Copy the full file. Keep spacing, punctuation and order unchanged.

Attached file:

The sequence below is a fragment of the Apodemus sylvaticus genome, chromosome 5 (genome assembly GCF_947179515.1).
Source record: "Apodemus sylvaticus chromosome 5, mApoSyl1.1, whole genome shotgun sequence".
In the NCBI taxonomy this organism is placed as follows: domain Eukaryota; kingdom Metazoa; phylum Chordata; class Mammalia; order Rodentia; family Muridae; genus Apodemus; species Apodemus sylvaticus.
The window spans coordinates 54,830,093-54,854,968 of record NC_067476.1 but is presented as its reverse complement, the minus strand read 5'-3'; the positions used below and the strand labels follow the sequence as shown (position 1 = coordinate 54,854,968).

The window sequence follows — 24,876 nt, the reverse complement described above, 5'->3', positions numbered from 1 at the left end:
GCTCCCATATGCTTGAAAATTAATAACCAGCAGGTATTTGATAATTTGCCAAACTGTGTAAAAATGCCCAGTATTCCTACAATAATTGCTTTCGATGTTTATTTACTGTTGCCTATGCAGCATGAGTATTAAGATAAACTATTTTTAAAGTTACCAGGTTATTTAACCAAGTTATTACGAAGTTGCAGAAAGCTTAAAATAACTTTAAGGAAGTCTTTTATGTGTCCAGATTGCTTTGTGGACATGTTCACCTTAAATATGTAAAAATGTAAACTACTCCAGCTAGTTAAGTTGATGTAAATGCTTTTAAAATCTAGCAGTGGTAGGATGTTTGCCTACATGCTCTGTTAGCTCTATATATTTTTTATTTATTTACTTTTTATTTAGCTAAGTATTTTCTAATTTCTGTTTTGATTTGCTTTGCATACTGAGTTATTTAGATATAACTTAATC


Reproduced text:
The sequence below is a fragment of the Apodemus sylvaticus genome, chromosome 5 (genome assembly GCF_947179515.1).
Source record: "Apodemus sylvaticus chromosome 5, mApoSyl1.1, whole genome shotgun sequence".
In the NCBI taxonomy this organism is placed as follows: domain Eukaryota; kingdom Metazoa; phylum Chordata; class Mammalia; order Rodentia; family Muridae; genus Apodemus; species Apodemus sylvaticus.
The window spans coordinates 54,830,093-54,854,968 of record NC_067476.1 but is presented as its reverse complement, the minus strand read 5'-3'; the positions used below and the strand labels follow the sequence as shown (position 1 = coordinate 54,854,968).

The window sequence follows — 24,876 nt, the reverse complement described above, 5'->3', positions numbered from 1 at the left end:
GCTCCCATATGCTTGAAAATTAATAACCAGCAGGTATTTGATAATTTGCCAAACTGTGTAAAAATGCCCAGTATTCCTACAATAATTGCTTTCGATGTTTATTTACTGTTGCCTATGCAGCATGAGTATTAAGATAAACTATTTTTAAAGTTACCAGGTTATTTAACCAAGTTATTACGAAGTTGCAGAAAGCTTAAAATAACTTTAAGGAAGTCTTTTATGTGTCCAGATTGCTTTGTGGACATGTTCACCTTAAATATGTAAAAATGTAAACTACTCCAGCTAGTTAAGTTGATGTAAATGCTTTTAAAATCTAGCAGTGGTAGGATGTTTGCCTACATGCTCTGTTAGCTCTATATATTTTTTATTTATTTACTTTTTATTTAGCTAAGTATTTTCTAATTTCTGTTTTGATTTGCTTTGCATACTGAGTTATTTAGATATAACTTAATC